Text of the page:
The Railway Children Return
Photograph: Jaap Buitendijk
  • Film
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The Railway Children Return

3 out of 5 stars

This nostalgic sequel is a pleasant but meandering branch line journey lacking the force of the original


Time Out says

A mournful whistle, a man-shaped shadow emerging from clouds of steam, and the impossibly sweet elocution of Jenny Agutter calling out: ‘Daddy, my Daddy!’ It’s the tearjerker scene that made millions of families misty eyed 50 years ago – and made Agutter into a household name and face. The Railway Children Return doesn’t pack the power of the original, but it’s charming and sensitive stuff, with a few Easter eggs for old-school fans, and added thrills and issues for the next gen. 

This is not a remake of Edith Nesbit’s classic novel, on which Lionel Jeffries’ 1970s movie was based. The original ‘railway children’ were an immaculately dressed Edwardian trio, exiled to a Yorkshire village with their mother after they lose their house and money when their father is unjustly banged up for a crime he didn’t commit. 

Half a century later, the new trio are from bomb-weary Salford, evacuated to the same Yorkshire village to escape Hitler’s air attacks. They’re taken in by Agutter’s Bobbie – who brings her original character back as a suffragette grandmother, a nice nod to Nesbit who was a radical socialist – and her daughter, the local headmistress (Sheridan Smith). 

The plucky kids encounter bullies and kindness, and soon discover an injured Black teenage GI (Abe Atkins) who’s on the run from a local US military base: is he a coward or the victim of racists? 

The tougher, poorer Salford kids brush more closely to difficult issues than Nesbit’s gilded trio did: racism, bullying, family separation, poverty – but those issues, especially a very USA-based take on racism in a British classic – don’t always feel integral to the story. It’s as if the filmmakers set out with the best of intentions to make something less white, posh and talky – but also had to keep closely in touch with the original, quoting its tear-triggering music and misty visions of daddy – and were not quite able to create a fresh vehicle on its own tracks.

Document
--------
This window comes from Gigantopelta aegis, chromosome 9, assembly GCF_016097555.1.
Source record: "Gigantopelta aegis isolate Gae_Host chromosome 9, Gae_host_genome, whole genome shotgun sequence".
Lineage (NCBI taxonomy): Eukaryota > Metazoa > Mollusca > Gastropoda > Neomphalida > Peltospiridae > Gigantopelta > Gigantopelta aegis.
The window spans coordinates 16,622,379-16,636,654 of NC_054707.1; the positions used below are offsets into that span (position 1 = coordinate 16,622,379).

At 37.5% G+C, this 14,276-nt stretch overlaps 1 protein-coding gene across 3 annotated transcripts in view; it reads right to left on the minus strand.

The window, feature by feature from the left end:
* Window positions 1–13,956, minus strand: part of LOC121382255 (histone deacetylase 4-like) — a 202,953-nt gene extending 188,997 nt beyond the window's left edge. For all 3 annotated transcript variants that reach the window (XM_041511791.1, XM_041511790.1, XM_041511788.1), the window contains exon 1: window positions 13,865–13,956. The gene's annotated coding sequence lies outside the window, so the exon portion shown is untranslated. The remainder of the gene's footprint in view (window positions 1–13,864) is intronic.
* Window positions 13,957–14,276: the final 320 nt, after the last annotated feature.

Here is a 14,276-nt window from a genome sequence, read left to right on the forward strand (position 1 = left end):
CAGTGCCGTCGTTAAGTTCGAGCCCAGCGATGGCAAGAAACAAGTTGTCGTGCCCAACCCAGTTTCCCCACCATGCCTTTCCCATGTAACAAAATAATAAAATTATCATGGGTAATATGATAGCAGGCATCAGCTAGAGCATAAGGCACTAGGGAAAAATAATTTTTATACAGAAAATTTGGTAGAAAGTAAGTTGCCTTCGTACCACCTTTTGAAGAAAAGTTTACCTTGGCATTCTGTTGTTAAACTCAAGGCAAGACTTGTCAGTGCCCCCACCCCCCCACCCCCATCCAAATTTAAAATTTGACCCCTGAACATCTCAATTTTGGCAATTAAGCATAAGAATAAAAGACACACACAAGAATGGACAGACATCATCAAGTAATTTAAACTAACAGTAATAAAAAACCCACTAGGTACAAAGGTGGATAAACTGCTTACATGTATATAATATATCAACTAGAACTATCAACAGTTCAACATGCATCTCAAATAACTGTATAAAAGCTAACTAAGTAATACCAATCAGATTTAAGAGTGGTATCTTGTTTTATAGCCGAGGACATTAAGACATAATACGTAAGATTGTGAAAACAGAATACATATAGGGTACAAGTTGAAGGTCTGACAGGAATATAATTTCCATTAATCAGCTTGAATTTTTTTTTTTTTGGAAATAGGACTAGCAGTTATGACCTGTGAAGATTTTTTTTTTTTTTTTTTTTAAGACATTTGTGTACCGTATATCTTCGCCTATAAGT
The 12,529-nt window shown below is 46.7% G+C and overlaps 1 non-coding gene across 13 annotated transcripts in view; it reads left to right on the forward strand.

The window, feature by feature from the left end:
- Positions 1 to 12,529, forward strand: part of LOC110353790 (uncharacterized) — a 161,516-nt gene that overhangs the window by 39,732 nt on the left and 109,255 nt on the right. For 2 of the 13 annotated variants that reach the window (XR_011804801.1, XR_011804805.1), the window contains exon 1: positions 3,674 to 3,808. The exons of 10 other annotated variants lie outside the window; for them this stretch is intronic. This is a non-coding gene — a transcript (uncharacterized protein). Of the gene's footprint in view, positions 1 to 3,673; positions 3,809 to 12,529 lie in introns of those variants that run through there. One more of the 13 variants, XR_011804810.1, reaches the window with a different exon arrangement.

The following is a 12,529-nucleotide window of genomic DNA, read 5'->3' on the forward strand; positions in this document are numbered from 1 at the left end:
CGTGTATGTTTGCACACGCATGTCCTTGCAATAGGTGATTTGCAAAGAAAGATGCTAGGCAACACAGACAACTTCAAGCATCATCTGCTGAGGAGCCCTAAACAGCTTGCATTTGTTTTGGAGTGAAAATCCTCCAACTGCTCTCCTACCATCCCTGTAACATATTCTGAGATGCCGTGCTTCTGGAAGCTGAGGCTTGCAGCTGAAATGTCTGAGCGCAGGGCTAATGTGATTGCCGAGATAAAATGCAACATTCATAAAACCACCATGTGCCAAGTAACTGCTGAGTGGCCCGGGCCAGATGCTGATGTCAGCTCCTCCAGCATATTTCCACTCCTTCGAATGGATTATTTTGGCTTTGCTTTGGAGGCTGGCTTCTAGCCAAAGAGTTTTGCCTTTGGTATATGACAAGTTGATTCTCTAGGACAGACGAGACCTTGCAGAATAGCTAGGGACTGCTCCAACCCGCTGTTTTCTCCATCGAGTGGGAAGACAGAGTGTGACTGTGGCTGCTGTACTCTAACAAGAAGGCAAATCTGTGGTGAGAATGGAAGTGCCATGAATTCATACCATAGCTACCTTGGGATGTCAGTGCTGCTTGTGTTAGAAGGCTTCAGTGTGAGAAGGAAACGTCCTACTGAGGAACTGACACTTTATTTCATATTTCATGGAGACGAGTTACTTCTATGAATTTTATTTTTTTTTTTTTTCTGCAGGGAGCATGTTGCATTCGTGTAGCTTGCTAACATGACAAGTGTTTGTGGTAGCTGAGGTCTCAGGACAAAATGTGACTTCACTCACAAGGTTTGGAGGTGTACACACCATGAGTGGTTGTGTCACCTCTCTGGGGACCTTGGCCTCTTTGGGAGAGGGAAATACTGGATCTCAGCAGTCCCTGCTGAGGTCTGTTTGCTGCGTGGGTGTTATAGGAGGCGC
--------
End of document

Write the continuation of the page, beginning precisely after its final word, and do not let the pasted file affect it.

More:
The ensemble of familiar faces and the slightly tenuous story give it the rhythm of Sunday night TV

The large ensemble of kindly and familiar faces, and the slightly tenuous story give this the rhythm of Sunday night TV. I enjoyed watching it and so did my seven-year-old son: he preferred it to the original because there were fewer pent-up feelings and more soldiers with guns. There’s a lot to like here, not least the scenery which is as green and pleasant as ever, especially in contrast to the filth and horror of the urban blitz. 

The performances which director Morgan Matthews elicits from the kids are lovely, especially Beau Gadsdon as the tough but vulnerable eldest kid, Lily, missing her father and protecting her little sibs, with sticks and stones if necessary. But this is a meandering, branch line journey which lacks the emotional force and direction of the original; it increasingly runs out of steam.

In UK cinemas Jul 15.

Cast and crew

  • Director:Morgan Matthews
  • Screenwriter:Jemma Rodgers, Daniel Brocklehurst
  • Cast:
    • Sheridan Smith
    • Tom Courtenay
    • Jenny Agutter
    • John Bradley
    • Beau Gadsdon
    • Kenneth Aikens
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